10+ Awesome Free Things To Do In Gympie (Region)

Surrounded by country and nature, the region of Gympie is more than the city of the same name. It might be most famously known for the annual Gympie Music Muster held in Amamoor State Forest, but there is so much more to Gympie than meets the eye. Home to the fabled Rainbow Sands at Rainbow Beach and the Mothar Mountain Rock Pools that is just the start of what you can uncover in this beautiful region. Best of all, many of them are free, which makes an outing into Gympie hip pocket friendly. Discover some awesome free things to do in Gympie and its region of the same name and where to find some gems in this spectacular hidden wonderland.

(There are a tonne of activities that you can do at Rainbow Beach in the Great Sandy National Park if you have a 4WD, but this list is catered more towards those who have a conventional vehicle as there are still plenty of free things to do even if you can’t go off-roading.)

Walk The Rainbow

Coloured Sands, Great Sandy National Park, Rainbow Beach

One of the most spectacular free things you can do while in the greater Gympie region is to see the rainbow. No, not an actual rainbow made up of light hitting water particles at certain angles and reflecting coloured light, not that kind of rainbow. Yeah, yeah, I know, quit raining on people’s rainbows. Shh. But this rainbow is a little less fleeting.

I’m referring to the famous coloured sands that Rainbow Beach is named after. Starting from the end of Griffin Esplanade, it’s a leisurely stroll south along the beach, and before long you’re walking amongst dramatic 40-metre cliffs that, well, calling them “rainbow” coloured is a bit of a stretch.

It’s more like 50 shades of red, and it’s not just the sands that are coloured. It’s the wind-carved cliffs that are the most impressive. Various shades of red, orange, yellow are particularly beautiful when the light hits them directly showing off their true colours and bringing out the depth and contrast of the colours and shapes.

These incredible naturally coloured cliffs extend to Double Island Point, 15kms away, which, unless you’re cruising the sandy highway in a 4WD is a bit of a stretch for the average visitor, but you only need to walk about 1km (one way) before you start seeing these amazing geographical features.

Note: While tempting, don’t follow Skittles advice. Don’t touch the rainbow, and for the love of everything good and tasty, please don’t taste the rainbow.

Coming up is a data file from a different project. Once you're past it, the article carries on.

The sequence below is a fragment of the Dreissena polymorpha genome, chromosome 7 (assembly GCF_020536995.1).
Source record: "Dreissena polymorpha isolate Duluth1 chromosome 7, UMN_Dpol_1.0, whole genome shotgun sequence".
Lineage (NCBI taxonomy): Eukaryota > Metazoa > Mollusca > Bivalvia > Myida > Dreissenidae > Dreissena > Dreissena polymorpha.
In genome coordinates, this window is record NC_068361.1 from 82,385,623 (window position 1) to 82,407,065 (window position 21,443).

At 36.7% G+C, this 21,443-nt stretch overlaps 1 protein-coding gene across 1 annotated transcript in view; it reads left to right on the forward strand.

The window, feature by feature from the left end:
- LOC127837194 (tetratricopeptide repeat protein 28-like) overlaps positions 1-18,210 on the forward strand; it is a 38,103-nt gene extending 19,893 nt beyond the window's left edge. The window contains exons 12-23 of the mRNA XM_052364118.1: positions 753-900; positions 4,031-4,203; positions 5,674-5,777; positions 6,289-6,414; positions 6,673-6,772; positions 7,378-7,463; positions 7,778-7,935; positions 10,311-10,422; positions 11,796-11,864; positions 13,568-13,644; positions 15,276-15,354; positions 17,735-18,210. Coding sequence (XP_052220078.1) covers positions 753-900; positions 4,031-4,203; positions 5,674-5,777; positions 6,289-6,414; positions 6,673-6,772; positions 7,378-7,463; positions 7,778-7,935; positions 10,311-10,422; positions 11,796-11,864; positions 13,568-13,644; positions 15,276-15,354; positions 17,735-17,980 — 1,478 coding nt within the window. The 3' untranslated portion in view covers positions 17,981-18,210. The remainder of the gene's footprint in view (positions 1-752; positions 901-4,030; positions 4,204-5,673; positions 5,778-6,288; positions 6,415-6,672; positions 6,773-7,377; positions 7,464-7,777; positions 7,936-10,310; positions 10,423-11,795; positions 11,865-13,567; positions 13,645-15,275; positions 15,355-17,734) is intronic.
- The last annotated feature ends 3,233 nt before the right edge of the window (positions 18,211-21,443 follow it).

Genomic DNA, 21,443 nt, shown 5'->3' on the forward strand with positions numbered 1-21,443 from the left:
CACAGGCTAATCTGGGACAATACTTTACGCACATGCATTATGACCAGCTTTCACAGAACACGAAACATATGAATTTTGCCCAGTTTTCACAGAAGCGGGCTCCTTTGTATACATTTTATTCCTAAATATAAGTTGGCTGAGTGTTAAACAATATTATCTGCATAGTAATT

Coloured Sands
Coloured Sands
The different colours and hues of the Coloured Sands

Sandboard An Elevated Sand Slope

Carlo Sandblow, Great Sandy National Park, Rainbow Beach

When heading into Rainbow Beach, don’t just check out the Carlo Sandblow above the Coloured Sands, ride it.

Wax on, wax off a sandboard, boogie board, skip board, surfboard… Okay, maybe not a surfboard, and slide your way down the slopes that make up the side of the sand blow. (Just don’t slide down the cliffs to the beach and the ocean below. Yikes! That won’t end pretty.)

It’s an easy 600m walk to get to Carlo from the Carlo Sandblow Carpark, and there are breathtaking views across to Double Island Point to the east, and the southern end of the Great Sandy Strait around Tin Can Bay in the west from the wooden lookout.

There’s also a natural lookout point on the south side where you can view the coloured cliffs from the top and see all the 4WDs passing by. It’s also the starting point for the Cooloola Great Walk and the takeoff area for hang gliders and paragliders, so whether you choose to visit casually, get some thrills or hike through the coast a trip to the Carlo Sandblow is a must do activity when visiting Rainbow Beach.

Carlo Sandblow, Great Sandy National Park
The Carlo Sandblow (top) and the Rainbow Sands (bottom) from the lookout area on Carlo Sandblow.
Carlo Sandblow, Great Sandy National Park
Looking down at the Rainbow Sands and the ocean from the Carlo Sandblow

Take A Dip In A Gorgeous Freshwater Lake

Poona Lake, Great Sandy National Park

Are you looking for a hike through a rainforest with a side of wild swimming? Poona Lake is here for you to uncover.

Situated in the Cooloola Section of the Great Sandy National Park at Rainbow Beach, Poona Lake is a 4.2km return walking adventure to a freshwater lake.

It’s a beautiful and picturesque lake in the middle of pristine rainforest, and its warm deep coloured waters are particularly inviting for swimming on balmy days.

(Walk starts at Bymien Picnic Area which is 2WD accessible.)

Poona Lake
The stunning Poona Lake

Snorkel A Crystalline Creek

Seary’s Creek, Rainbow Beach

One of the coolest free activities you can do in Gympie is to take a trip to the underworld. The underwater world. (Ha! I’ll let myself out.)

Seary’s Creek is a small, crystalline yellow creek just outside Rainbow Beach in Gympie’s east and is an incredible shallow waterway to go wild swimming in. (Even if it’s a touch on the freeze-your-ass-off side.)

For an enhanced swimming experience, be sure to take some goggles or a snorkel with you so you can explore the world that lies beneath.

The close quarters of the shallow and narrow waters combined with fallen logs and tree roots taking up residence with the fish, the eels and the yabbies while the current guides you down the river make an exhilarating and empowering experience for those who’ve always wanted to go full fish.

It’s such a cool and unique way to experience the river world and the best part about it, besides that it’s free, is that it’s only a short walk to get to such magnificent place. It’s guaranteed to be a highlight of your trip.

Searys Creek
Searys Creek
Long finned eel in Searys Creek